Don’t Stop Being a Kid

Simply put, I still watch cartoons. I love cheesy movies, and I love cookie crisp cereal. Find something that allows you to re-embrace your childhood. It does wonders when you indulge in it.

Look, folks, these are not secrets. It’s just an abbreviated list of things that I have noticed slows down the aging process. It’s difficult for me to see friends that are my age and look like they’re 10+ years older when they don’t have to. I’ve said before that I intend to go into this year’s World Tournament in better shape than ever because quite frankly I haven’t given myself time to age. I still have physical goals that I want to achieve. I still have abilities that I want to master. I have books to read. I have a lifetime of discovery, and a grocery list of things I want to do.

…aging is not on that list.  Here’s to another 40 years. Tang Soo!!

(Master) Wayne Boozer

My Training Matrix

Yeah, constantly trying to build a better mousetrap…..

I’m sitting in my house, trying to decide how best to evolve my Training Matrix. You see, back when I lived in Baton Rouge, while running a school at a local YMCA, I took the individual techniques taught by my federation and compiled them into an excel spreadsheet. This allowed me to really examine when to teach a technique.

Sure it’s a tad anal, but that’s how I think.

My first Training Matrix helped get me through my first years of teaching. It's now time to evolve the process....

For example, why would I teach dwi cha gi (back kick) before I’m sure the student has a basic grasp of stances? Honestly, I rarely even touch upon that particular technique before yellow belt. I’m too concerned with establishing solid groundwork with front stance, back stance, horse riding stance, and other basics that are slightly easier to grasp at that stage of training.

My first accomplishment was to do this with basic techniques, like low block (white belt) and wheel kick (green belt). That way, as I saw it, I could concentrate on focusing a student’s energies on the techniques that I felt were most relevant at that given level. It kept me from being random in what I taught (which is something those close to me know is one of my pet peeves). The result was something I was able to use to carry the student from white to black belt. Eventually, I wised up and applied the same agenda-driven technique to weapons, throws, and even choke holds and other various supplemental aspects of training. I find it works for me.

Fast forward to Texas Coast Karate’s almost 3rd year in existence (yeah, wow) and this approach still formulates the basis for my weekly training agenda. It’s kinda nice to be able to quick-reference what needs to be taught; and it serves as a track record of my style of teaching. Still, with a growing school, things have to evolve. The past couple of years have been a big lesson for me as well. Different people pick up things at different rates. Person A may pick up the concept of a side kick well before person B. Would it not be unfair for me to hold person A back at person B’s rate of learning? That kind of defeats the purpose of the study of martial arts being a personal journey (I always tell students to ‘never compare yourself to the student standing beside you’). What this has forced me to do is carefully keep track of the individual progress of each student. The matrix still applies, but it’s no longer strictly slaved to belt-level. Still, there are plenty of techniques in which the gain proficiency at each juncture, and certain things in which I expect proficiency for each belt level. For example, there should me minimal (if any) corrections that I make on a red belt’s front stance. By then the red belt knows exactly what I expect to see.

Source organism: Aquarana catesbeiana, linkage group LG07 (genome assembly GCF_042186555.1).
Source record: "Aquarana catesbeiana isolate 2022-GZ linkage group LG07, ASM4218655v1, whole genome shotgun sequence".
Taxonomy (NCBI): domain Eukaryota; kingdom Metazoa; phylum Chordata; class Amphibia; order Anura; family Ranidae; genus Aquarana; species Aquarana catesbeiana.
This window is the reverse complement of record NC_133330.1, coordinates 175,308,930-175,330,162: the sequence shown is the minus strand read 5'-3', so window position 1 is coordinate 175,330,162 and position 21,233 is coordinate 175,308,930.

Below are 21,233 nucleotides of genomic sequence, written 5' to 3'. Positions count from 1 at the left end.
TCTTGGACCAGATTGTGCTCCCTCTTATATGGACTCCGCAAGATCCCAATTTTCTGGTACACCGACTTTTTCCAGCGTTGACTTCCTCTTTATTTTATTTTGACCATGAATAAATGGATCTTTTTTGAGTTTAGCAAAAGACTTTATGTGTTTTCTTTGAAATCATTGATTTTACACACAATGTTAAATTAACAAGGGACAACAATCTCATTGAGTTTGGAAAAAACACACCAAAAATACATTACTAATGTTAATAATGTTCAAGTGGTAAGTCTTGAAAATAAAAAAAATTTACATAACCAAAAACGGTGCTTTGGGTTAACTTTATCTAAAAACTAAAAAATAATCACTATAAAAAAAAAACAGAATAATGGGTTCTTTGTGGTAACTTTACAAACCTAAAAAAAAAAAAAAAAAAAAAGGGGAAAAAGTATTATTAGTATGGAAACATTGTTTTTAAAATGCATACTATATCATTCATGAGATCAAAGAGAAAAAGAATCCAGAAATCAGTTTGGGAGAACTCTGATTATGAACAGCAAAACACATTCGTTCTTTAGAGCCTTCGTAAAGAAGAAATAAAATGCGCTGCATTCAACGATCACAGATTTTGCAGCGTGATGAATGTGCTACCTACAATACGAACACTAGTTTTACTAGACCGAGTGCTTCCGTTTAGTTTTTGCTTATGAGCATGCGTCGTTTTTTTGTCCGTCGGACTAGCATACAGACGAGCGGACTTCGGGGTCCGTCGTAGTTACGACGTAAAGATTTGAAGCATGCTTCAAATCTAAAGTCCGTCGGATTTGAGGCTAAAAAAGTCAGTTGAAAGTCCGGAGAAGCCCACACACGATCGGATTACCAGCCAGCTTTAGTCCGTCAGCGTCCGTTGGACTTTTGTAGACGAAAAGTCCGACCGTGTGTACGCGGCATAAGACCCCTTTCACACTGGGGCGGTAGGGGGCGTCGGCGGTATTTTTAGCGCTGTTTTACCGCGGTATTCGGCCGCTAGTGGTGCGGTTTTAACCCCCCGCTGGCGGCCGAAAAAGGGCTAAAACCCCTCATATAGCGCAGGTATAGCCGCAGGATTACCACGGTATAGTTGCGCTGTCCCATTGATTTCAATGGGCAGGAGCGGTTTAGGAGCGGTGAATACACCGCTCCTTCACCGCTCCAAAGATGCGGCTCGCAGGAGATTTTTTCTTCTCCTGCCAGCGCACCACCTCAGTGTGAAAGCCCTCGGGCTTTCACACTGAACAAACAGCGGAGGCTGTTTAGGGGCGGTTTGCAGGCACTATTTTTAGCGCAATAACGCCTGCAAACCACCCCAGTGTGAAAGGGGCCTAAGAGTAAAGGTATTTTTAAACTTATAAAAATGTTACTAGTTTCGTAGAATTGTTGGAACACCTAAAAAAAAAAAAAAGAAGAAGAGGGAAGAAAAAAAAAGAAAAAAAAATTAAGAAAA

What you’re seeing here is an example of a teacher learning from his students…

Recently, I put the training matrix on Google Docs because it needs updating; and I want to be able to do so from my tablet if I choose. There are also a few techniques that need to be added to it as well. After all these years, I still like the concept through; and it helps to fuel my need to evolve my teaching abilities. Find what works. Use what works for you. Grow with it,and recognize when it’s time to change it.

(Master) Wayne Boozer

I have, on more than one occasion, cautioned my students about throwing a hand out in the opposite direction to compensate for balance on kicks. It’s a natural, although counterproductive, habit that many of us go through when learning a new kick.

When I bring it to the student’s attention that they’re doing it, I often advise them that they don’t want energy going in two directions at once. Instead, concentrate the focus of energy by drawing in the hands and exploding through the kick. 

When you think about it, that applies to life as well.  Attempting to focus on two things at once makes the energy you’re putting into both things less than efficient. Concentrate on one thing at a time, then move on to the next thing. That’s one of the most important lessons I’ve learned in my few years of martial arts training. 

 

(Master) Wayne Boozer